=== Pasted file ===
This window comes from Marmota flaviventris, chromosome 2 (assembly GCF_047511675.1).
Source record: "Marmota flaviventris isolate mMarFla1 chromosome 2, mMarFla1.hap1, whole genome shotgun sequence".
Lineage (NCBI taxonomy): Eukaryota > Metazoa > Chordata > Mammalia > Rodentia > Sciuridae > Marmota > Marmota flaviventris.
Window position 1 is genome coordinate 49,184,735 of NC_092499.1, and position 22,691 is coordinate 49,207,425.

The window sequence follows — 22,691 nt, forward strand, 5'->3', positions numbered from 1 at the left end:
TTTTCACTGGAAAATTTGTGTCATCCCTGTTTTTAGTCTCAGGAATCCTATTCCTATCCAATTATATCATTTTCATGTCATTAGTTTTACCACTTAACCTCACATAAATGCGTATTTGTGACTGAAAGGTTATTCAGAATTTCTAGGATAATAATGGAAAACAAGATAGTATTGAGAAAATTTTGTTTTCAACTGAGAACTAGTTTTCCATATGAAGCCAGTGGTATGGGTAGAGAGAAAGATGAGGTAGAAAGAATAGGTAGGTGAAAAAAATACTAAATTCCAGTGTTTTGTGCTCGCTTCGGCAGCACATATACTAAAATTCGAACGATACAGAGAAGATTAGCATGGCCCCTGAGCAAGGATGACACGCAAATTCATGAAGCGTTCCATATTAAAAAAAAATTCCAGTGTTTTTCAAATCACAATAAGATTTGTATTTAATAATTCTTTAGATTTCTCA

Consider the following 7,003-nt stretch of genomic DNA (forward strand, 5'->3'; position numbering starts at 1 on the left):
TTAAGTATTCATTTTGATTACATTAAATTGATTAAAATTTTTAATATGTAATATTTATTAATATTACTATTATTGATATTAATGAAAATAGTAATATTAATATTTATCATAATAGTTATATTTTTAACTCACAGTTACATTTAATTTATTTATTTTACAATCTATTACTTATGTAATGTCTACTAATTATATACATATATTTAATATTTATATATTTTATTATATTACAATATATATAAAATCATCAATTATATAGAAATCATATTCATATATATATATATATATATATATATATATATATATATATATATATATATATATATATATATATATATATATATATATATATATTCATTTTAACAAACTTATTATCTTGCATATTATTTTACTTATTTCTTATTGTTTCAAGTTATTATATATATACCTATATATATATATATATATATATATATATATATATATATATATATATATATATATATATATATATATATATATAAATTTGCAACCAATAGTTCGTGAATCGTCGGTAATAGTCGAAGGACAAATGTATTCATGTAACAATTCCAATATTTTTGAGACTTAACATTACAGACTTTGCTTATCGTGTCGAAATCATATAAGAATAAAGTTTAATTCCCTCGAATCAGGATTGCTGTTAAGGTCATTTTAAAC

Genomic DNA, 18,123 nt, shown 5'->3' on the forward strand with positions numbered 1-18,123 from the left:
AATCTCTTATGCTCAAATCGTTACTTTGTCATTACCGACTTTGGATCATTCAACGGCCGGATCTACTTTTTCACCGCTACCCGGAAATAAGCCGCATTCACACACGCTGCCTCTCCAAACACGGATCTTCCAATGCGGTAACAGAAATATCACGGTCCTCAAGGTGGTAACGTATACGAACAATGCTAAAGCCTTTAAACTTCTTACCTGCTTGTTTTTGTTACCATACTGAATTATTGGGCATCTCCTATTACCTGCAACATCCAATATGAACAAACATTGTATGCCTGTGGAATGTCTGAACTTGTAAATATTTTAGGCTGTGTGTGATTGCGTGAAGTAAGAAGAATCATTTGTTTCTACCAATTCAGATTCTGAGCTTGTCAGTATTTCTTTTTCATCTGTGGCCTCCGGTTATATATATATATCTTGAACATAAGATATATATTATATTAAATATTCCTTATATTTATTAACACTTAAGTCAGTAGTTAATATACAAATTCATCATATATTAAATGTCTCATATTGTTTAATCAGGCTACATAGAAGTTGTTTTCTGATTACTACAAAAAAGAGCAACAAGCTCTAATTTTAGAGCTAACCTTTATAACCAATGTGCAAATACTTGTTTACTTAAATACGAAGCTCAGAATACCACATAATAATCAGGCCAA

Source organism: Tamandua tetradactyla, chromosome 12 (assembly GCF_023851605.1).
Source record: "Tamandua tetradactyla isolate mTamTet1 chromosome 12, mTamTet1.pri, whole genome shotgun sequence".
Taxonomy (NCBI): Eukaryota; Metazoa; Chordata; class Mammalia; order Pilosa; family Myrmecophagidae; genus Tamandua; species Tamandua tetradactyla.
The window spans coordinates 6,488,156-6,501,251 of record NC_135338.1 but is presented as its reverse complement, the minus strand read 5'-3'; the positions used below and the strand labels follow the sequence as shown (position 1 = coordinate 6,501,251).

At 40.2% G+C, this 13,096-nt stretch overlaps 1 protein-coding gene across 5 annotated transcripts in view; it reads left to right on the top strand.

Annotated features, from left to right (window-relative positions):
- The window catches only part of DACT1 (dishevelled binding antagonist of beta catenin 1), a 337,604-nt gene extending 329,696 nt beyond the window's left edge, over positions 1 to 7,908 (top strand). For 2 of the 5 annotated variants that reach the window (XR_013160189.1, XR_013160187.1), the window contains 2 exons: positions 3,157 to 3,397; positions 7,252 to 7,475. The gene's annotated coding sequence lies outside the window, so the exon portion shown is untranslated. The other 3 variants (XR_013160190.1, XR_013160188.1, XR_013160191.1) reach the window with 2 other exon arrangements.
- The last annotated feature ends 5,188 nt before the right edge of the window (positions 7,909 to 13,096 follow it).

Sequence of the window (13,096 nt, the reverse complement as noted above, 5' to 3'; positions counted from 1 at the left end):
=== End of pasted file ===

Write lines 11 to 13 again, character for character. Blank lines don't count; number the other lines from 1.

Source organism: Tamandua tetradactyla, chromosome 12 (assembly GCF_023851605.1).
Source record: "Tamandua tetradactyla isolate mTamTet1 chromosome 12, mTamTet1.pri, whole genome shotgun sequence".
Taxonomy (NCBI): Eukaryota; Metazoa; Chordata; class Mammalia; order Pilosa; family Myrmecophagidae; genus Tamandua; species Tamandua tetradactyla.